Nichols' lyrics are the problem, they veer between the mundane and vernacular (the woeful spoken word Kidnapped) and some post-punk anger or dramatic vocalising, and mostly just clutter up the space which the hyper-ventilating Lask is managing to fill quite comfortably.
There was Lask 2, but I didn't sign up for it.
The first Lask album is on Spotify here
Stephan Micus: Wings Over Water (1982)
On the JAPO imprint released through ECM, this album and German multi-instrumentalist Stephan Micus has been written of approvingly at Elsewhere for the sheer beauty and hypnotic music (hmm, maybe a little New Age in places) he pulls out of exotic instruments like nay, sarangi, Balinese flute and mostly his tuned flowerpots.
For this album – released the same year as Lask! – he mostly laid down layers of acoustic guitars then played the other instruments over them, and the effect of his repeated guitar figures can be quite seductive. The flowerpots and even his wordless vocals are kinda cool.
He has been a mainstay at ECM since the late Seventies and Elsewhere – on the basis of this one – happily has a fair few of his releases (on which he plays everything from bagpipes to river stones).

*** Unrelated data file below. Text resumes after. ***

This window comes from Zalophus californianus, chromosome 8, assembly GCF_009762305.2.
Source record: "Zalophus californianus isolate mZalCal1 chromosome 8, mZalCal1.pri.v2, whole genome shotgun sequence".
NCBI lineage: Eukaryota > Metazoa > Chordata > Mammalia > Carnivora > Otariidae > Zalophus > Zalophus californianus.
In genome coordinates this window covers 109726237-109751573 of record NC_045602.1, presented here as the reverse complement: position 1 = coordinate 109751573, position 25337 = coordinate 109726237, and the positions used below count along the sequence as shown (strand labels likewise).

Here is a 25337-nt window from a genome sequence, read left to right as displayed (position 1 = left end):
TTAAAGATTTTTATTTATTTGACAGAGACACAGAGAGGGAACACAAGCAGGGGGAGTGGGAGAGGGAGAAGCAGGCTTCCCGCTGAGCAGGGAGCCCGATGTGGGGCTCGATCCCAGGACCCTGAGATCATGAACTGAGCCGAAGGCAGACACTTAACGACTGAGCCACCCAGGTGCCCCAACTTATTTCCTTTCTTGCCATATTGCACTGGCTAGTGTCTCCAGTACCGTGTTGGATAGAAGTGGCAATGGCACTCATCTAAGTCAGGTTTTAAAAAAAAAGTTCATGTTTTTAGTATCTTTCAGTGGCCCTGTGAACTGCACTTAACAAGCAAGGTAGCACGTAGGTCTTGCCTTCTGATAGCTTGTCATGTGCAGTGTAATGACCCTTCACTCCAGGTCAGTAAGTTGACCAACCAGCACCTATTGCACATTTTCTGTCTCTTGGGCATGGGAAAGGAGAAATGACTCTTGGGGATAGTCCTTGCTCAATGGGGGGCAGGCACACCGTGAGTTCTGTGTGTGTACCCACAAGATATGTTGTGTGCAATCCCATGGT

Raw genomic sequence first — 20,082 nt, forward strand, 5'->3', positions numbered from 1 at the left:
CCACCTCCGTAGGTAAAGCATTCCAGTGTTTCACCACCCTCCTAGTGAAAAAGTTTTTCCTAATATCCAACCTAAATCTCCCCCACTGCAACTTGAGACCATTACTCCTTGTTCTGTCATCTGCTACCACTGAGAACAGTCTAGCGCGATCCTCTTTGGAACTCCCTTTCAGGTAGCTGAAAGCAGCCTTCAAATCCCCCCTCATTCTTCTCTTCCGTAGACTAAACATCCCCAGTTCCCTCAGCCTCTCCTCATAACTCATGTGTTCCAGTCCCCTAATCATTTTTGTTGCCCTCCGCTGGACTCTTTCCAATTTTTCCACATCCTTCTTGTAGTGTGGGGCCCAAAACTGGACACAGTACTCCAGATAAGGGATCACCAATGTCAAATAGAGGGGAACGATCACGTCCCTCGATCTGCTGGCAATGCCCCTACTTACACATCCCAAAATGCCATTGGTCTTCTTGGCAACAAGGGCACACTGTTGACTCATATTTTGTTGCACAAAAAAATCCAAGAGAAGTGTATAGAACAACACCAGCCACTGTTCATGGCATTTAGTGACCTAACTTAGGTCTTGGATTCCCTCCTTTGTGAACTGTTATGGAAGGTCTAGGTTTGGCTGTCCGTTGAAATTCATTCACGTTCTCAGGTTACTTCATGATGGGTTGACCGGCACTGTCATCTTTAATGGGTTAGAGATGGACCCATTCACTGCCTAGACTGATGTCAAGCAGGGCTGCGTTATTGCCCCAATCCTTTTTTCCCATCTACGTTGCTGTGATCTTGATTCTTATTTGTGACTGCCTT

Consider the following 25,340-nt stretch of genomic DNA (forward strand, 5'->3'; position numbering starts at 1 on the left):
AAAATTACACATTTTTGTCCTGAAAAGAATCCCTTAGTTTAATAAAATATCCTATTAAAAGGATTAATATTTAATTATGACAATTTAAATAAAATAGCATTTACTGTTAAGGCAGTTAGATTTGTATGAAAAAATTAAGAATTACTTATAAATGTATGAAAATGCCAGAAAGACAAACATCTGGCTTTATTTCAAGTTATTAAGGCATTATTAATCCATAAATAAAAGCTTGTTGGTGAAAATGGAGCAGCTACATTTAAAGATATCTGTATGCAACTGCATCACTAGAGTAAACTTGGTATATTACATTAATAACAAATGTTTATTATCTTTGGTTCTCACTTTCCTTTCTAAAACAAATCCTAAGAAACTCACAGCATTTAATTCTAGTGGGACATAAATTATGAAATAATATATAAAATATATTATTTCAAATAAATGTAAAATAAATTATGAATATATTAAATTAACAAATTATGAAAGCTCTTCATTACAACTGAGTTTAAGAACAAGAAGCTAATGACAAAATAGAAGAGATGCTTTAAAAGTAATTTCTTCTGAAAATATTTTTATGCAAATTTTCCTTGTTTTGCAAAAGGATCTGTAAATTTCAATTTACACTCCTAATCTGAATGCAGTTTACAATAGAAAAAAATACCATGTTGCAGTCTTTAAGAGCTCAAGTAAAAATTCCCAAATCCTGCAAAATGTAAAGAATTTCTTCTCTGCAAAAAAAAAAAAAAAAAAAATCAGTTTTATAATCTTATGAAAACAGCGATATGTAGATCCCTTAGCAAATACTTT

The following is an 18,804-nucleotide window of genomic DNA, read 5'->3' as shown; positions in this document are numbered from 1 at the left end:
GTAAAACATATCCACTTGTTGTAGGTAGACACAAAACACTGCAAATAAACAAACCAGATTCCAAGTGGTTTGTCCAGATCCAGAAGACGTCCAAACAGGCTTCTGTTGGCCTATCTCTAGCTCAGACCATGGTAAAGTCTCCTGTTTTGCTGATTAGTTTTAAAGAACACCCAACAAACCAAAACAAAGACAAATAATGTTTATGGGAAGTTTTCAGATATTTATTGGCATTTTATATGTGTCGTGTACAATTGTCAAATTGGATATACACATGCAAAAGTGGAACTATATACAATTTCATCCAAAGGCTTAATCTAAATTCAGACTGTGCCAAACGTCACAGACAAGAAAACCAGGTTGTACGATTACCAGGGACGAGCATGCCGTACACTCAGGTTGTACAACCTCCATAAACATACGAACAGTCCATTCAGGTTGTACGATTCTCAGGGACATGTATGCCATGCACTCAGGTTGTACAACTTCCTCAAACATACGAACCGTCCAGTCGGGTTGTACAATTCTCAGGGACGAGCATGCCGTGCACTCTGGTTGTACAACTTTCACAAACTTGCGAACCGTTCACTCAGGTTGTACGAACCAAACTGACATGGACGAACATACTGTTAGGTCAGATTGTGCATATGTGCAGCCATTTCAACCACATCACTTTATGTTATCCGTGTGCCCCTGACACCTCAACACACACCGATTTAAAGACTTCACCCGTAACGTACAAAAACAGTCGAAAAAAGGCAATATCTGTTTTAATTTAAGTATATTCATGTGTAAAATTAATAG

This album – and many others – is on Spotify here
Thomas Demenga, Heinz Reber: Cellorganics (1981)
Another from the early Eighties and very different again. These four very different pieces for cello and pipe organ subsequently appeared on the ECM New Series for contemporary classical works.
Although a sonic masterpiece for its tonalities, sustained drama of the huge organ and somewhat disturbing qualities (there's a disturbing Italian B-grade horror-thriller crying out for this as a soundtrack) it seems a singular entry in the ECM catalogue for these two together. Although more traditional cello work by Demenga appears frequently on the label, this was Reber's sole recording for ECM.
Pity, there is huge drama in this pairing, especially on the 16 minute piece which takes out the first side.
Not for the faint hearted or even the label's mainstream classical or jazz audience. Quite singular.
This album is on Spotify here
Paul Giger: Chartres (1988)